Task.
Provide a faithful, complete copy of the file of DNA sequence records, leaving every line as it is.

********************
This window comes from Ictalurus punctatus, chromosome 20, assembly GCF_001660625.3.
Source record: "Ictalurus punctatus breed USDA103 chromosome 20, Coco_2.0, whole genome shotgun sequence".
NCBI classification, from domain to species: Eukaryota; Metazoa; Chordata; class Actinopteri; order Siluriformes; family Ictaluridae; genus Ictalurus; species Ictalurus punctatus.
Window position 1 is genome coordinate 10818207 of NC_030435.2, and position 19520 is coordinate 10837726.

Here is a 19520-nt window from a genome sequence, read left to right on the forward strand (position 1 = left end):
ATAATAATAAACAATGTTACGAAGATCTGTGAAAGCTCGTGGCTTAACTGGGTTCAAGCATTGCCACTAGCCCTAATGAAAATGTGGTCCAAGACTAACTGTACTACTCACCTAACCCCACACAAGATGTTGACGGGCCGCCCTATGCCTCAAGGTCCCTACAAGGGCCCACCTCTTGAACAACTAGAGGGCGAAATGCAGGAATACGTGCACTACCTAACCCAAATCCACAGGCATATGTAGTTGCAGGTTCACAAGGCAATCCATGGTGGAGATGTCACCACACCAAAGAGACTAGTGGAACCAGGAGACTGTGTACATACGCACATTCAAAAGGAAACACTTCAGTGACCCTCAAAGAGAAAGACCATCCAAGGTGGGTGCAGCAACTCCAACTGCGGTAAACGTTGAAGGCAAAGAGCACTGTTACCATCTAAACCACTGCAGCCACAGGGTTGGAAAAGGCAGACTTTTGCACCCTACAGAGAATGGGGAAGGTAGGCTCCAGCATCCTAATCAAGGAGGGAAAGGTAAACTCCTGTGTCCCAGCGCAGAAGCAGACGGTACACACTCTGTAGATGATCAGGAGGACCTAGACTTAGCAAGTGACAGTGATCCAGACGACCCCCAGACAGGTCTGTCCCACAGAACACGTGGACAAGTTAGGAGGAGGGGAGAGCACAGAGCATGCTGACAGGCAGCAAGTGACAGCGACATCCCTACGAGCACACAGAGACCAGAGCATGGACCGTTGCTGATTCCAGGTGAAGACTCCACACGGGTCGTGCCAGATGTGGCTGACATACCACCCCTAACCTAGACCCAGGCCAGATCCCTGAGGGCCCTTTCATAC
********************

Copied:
This window comes from Ictalurus punctatus, chromosome 20, assembly GCF_001660625.3.
Source record: "Ictalurus punctatus breed USDA103 chromosome 20, Coco_2.0, whole genome shotgun sequence".
NCBI classification, from domain to species: Eukaryota; Metazoa; Chordata; class Actinopteri; order Siluriformes; family Ictaluridae; genus Ictalurus; species Ictalurus punctatus.
Window position 1 is genome coordinate 10818207 of NC_030435.2, and position 19520 is coordinate 10837726.

Here is a 19520-nt window from a genome sequence, read left to right on the forward strand (position 1 = left end):
ATAATAATAAACAATGTTACGAAGATCTGTGAAAGCTCGTGGCTTAACTGGGTTCAAGCATTGCCACTAGCCCTAATGAAAATGTGGTCCAAGACTAACTGTACTACTCACCTAACCCCACACAAGATGTTGACGGGCCGCCCTATGCCTCAAGGTCCCTACAAGGGCCCACCTCTTGAACAACTAGAGGGCGAAATGCAGGAATACGTGCACTACCTAACCCAAATCCACAGGCATATGTAGTTGCAGGTTCACAAGGCAATCCATGGTGGAGATGTCACCACACCAAAGAGACTAGTGGAACCAGGAGACTGTGTACATACGCACATTCAAAAGGAAACACTTCAGTGACCCTCAAAGAGAAAGACCATCCAAGGTGGGTGCAGCAACTCCAACTGCGGTAAACGTTGAAGGCAAAGAGCACTGTTACCATCTAAACCACTGCAGCCACAGGGTTGGAAAAGGCAGACTTTTGCACCCTACAGAGAATGGGGAAGGTAGGCTCCAGCATCCTAATCAAGGAGGGAAAGGTAAACTCCTGTGTCCCAGCGCAGAAGCAGACGGTACACACTCTGTAGATGATCAGGAGGACCTAGACTTAGCAAGTGACAGTGATCCAGACGACCCCCAGACAGGTCTGTCCCACAGAACACGTGGACAAGTTAGGAGGAGGGGAGAGCACAGAGCATGCTGACAGGCAGCAAGTGACAGCGACATCCCTACGAGCACACAGAGACCAGAGCATGGACCGTTGCTGATTCCAGGTGAAGACTCCACACGGGTCGTGCCAGATGTGGCTGACATACCACCCCTAACCTAGACCCAGGCCAGATCCCTGAGGGCCCTTTCATAC